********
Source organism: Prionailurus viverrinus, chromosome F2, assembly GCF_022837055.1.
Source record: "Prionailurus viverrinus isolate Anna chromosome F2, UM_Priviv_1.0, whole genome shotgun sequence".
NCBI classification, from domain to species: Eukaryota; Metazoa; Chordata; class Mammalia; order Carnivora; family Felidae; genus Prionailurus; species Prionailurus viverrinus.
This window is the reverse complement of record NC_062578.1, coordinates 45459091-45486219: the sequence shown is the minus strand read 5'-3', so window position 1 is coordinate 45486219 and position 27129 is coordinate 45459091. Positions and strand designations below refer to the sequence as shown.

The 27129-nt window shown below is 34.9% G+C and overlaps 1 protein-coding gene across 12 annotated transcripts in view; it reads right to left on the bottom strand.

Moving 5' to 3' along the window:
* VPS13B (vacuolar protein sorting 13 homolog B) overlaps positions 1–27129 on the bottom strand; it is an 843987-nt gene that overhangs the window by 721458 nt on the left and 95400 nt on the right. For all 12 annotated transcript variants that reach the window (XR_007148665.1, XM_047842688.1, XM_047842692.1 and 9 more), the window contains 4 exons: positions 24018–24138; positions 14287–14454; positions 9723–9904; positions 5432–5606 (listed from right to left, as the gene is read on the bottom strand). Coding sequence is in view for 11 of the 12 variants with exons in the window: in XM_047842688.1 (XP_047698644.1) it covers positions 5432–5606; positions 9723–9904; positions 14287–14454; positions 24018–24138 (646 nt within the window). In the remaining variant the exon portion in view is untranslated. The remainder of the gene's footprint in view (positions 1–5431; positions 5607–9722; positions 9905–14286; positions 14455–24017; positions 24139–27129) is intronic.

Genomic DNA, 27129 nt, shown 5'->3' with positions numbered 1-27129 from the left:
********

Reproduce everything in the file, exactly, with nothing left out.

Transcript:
Source organism: Prionailurus viverrinus, chromosome F2, assembly GCF_022837055.1.
Source record: "Prionailurus viverrinus isolate Anna chromosome F2, UM_Priviv_1.0, whole genome shotgun sequence".
NCBI classification, from domain to species: Eukaryota; Metazoa; Chordata; class Mammalia; order Carnivora; family Felidae; genus Prionailurus; species Prionailurus viverrinus.
This window is the reverse complement of record NC_062578.1, coordinates 45459091-45486219: the sequence shown is the minus strand read 5'-3', so window position 1 is coordinate 45486219 and position 27129 is coordinate 45459091. Positions and strand designations below refer to the sequence as shown.

The 27129-nt window shown below is 34.9% G+C and overlaps 1 protein-coding gene across 12 annotated transcripts in view; it reads right to left on the bottom strand.

Moving 5' to 3' along the window:
* VPS13B (vacuolar protein sorting 13 homolog B) overlaps positions 1–27129 on the bottom strand; it is an 843987-nt gene that overhangs the window by 721458 nt on the left and 95400 nt on the right. For all 12 annotated transcript variants that reach the window (XR_007148665.1, XM_047842688.1, XM_047842692.1 and 9 more), the window contains 4 exons: positions 24018–24138; positions 14287–14454; positions 9723–9904; positions 5432–5606 (listed from right to left, as the gene is read on the bottom strand). Coding sequence is in view for 11 of the 12 variants with exons in the window: in XM_047842688.1 (XP_047698644.1) it covers positions 5432–5606; positions 9723–9904; positions 14287–14454; positions 24018–24138 (646 nt within the window). In the remaining variant the exon portion in view is untranslated. The remainder of the gene's footprint in view (positions 1–5431; positions 5607–9722; positions 9905–14286; positions 14455–24017; positions 24139–27129) is intronic.

Genomic DNA, 27129 nt, shown 5'->3' with positions numbered 1-27129 from the left: